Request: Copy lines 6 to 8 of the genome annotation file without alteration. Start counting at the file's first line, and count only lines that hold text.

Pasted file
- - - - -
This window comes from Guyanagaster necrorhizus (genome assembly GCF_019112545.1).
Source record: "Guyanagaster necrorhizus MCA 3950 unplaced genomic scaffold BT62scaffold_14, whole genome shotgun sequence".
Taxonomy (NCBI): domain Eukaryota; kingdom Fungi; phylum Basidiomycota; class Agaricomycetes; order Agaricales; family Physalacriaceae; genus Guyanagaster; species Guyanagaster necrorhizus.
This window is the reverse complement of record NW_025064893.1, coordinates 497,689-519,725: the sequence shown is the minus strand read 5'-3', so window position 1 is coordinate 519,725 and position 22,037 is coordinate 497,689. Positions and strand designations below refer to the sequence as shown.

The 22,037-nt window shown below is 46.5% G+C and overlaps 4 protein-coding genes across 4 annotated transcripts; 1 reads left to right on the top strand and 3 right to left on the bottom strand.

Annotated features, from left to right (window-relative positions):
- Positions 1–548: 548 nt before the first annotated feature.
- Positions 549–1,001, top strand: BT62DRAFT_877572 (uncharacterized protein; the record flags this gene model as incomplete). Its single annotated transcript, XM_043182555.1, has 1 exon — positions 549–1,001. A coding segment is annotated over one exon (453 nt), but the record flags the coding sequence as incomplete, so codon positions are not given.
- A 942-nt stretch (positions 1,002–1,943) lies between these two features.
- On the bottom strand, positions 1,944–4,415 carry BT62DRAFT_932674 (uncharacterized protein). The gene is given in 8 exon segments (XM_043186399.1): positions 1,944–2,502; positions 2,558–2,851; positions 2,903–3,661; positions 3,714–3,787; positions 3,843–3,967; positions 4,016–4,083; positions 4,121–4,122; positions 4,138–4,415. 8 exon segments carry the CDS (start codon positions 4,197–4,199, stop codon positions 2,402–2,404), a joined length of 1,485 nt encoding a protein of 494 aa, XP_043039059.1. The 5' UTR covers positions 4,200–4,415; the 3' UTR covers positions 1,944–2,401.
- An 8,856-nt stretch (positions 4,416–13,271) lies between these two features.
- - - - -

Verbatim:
Annotated features, from left to right (window-relative positions):
- Positions 1–548: 548 nt before the first annotated feature.
- Positions 549–1,001, top strand: BT62DRAFT_877572 (uncharacterized protein; the record flags this gene model as incomplete). Its single annotated transcript, XM_043182555.1, has 1 exon — positions 549–1,001. A coding segment is annotated over one exon (453 nt), but the record flags the coding sequence as incomplete, so codon positions are not given.